About the Book
All of us love movies, especially award winners and blockbusters; many tune our ears to the chart-topping rock songs** of the 1960s-1980s; we admire pictures painted by the Impressionists, and often we recall lines of poems that touch our hearts.
Imagine searching among the best of all that art to find one from each genre -- a movie scene, a rock song, an Impressionist painting, and a poem -- that all share a common topic, called here a "Theme." The Themes discussed include Bridges, Death, and Alcohol, to name a few. Reflecting on the quartets, and opening up to the art and shared Theme, brought to my mind 12-16 related concepts, called here "subthemes." An example of a subtheme for Bridges is efficiency, for Death is mourning, and for Alcohol is depression.
Now, create a blog, "Themes from Art" [ThemesfromArt.com], for each art work and the subthemes it suggests about the parent Theme, and you have the organizing framework as well as this book.
But that is the starting point!
Extending the focus on Themes and subthemes, additional blog posts have explored whether and how concepts can be compared quantitatively to each other by their importance (centrality) or cognitive density (complexity). For example, can we say anything meaningful and empirical on those two dimensions to compare the concepts of "Silence" and "Destruction"? Stated differently, can data suggest and prove one of those concepts is better known, more widely used, broader in associations -- more central to English speakers, or whether one is deeper in thoughtfulness, more inter-connections, an abundance of associations -- more complex?
About the Author
Rees Morrison, Esq. is a consultant, entrepreneur and analyst of legal data. For three decades, Rees has consulted to law departments on operational reviews, cost control, re-engineering, structure assessments, client satisfaction, technology, benchmarking, and other issues.
Rees has assisted more than 285 law departments on four continents. He has been a Senior Manager at EY, a principal at Altman Weil, a partner at Thomson/Hildebrandt, and a partner at Arthur Andersen. Before that he served as the Consulting Assistant to the General Counsel of Merck. Before Merck, Morrison was a Director in the Law Department Group of Price Waterhouse, vice president of two software firms, and an associate at Weil Gotshal & Manges and two other New York law firms.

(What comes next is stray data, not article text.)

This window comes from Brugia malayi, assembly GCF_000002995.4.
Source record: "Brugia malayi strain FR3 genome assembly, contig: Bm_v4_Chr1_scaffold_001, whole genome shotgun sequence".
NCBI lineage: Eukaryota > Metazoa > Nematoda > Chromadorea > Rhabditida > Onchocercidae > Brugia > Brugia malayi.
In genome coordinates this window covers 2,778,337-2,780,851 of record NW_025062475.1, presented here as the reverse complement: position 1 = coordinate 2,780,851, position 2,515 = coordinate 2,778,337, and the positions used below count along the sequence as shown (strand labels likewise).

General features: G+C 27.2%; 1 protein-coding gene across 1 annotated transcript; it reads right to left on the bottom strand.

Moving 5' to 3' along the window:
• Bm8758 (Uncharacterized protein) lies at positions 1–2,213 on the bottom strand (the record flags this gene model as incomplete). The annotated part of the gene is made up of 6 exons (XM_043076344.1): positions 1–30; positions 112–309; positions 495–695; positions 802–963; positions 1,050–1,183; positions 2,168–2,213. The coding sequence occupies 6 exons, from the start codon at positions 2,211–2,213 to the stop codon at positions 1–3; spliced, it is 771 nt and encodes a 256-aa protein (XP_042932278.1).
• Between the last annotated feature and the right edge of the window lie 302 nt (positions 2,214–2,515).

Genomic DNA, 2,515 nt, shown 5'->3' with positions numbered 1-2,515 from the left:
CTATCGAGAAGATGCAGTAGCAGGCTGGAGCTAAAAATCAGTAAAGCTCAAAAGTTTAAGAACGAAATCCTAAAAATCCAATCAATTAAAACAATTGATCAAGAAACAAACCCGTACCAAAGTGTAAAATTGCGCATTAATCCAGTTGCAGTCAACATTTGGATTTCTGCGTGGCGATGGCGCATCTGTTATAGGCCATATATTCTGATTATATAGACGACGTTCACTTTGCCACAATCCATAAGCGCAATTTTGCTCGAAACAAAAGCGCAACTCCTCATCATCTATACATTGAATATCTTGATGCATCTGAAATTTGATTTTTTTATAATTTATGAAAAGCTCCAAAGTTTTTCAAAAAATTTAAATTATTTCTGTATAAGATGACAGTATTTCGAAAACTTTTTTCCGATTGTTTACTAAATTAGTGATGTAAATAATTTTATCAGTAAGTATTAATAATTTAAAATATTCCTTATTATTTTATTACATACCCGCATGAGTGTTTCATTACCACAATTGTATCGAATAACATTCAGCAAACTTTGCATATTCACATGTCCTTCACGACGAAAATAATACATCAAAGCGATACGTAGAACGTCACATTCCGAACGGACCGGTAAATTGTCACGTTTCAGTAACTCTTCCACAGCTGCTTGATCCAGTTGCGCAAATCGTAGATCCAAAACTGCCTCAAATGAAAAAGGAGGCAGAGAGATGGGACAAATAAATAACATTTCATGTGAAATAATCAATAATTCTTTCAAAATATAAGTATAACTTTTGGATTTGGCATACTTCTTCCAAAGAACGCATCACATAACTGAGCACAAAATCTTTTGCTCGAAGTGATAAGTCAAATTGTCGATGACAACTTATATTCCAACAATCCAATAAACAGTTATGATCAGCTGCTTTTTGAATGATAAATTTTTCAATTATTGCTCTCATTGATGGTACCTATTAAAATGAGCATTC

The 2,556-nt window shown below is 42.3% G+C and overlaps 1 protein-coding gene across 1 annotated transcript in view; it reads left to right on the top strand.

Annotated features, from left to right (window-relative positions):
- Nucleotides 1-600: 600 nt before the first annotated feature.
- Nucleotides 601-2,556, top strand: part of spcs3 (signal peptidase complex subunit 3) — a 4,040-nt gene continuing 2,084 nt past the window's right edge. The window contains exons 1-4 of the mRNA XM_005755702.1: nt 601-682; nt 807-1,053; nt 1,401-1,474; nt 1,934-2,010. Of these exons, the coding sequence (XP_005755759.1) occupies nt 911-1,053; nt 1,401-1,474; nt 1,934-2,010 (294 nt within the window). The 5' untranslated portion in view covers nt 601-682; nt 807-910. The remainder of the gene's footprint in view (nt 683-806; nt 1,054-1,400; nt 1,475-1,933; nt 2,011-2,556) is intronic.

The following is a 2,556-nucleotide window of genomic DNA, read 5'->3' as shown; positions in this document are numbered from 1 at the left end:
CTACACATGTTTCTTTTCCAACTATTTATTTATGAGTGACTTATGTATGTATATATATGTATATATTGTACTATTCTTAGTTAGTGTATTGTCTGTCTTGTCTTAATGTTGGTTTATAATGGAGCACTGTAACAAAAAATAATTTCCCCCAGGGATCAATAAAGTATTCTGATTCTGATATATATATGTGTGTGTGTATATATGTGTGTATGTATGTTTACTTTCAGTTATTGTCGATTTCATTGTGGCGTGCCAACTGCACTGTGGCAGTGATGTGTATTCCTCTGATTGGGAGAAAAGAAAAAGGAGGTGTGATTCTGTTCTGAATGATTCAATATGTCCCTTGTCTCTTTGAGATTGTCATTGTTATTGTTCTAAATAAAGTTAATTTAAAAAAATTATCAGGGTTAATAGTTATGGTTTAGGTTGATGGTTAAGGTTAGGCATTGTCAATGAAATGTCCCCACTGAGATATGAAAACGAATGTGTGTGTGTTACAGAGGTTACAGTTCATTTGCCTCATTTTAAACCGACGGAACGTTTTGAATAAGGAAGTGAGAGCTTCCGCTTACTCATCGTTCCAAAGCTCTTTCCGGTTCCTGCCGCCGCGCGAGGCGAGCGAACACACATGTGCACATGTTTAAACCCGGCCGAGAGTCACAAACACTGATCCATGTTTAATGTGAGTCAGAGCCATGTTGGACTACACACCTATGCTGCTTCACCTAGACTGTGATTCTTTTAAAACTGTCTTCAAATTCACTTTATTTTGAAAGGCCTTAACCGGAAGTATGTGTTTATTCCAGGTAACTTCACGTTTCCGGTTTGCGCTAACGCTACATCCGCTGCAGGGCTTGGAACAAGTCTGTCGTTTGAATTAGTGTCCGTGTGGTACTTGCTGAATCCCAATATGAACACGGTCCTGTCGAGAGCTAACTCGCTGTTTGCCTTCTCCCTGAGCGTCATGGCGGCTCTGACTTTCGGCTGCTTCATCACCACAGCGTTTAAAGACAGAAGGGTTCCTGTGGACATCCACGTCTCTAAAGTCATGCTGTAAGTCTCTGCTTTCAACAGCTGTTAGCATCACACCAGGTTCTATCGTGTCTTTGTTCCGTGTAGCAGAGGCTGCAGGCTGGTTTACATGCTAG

Graduating from Harvard College in 1974 (mcl), Morrison earned his law degree from Columbia Law School (1978) and an LLM from New York University (1984).
He is a Certified Management Consultant, a member of Scribes, a fellow of the College of Law Practice Management, and has been on the Board of Advisors of Corporate Counselor, Law Department Management, and Metropolitan Corporate Counsel. A Life Fellow of the American Bar Foundation, he has participated in the ABA's Law Practice Management Section and ACC’s Law Department Management Committee.
Morrison has addressed more than 160 groups in his career, co-chaired 11 law-department management conferences, spoken on two dozen webinars, and published more than 180 articles. For two years he wrote a bi-weekly column, Morrison on Metrics, for InsideCounsel. Among his six books are Law Department Benchmarks: Myths Metrics and Management (Glasser LegalWorks 2nd ed. 2001); Client Satisfaction for Law Departments (Corp. Legal Times 2003); and Law Department Administrators: Lessons from Leaders (Hildebrandt Inst. 2004).
He hosts the blog ThemesfromArt.com where he explores quantifying centrality and complexity of concepts using Natural Language Processing and multiple algorithms in the R programming language.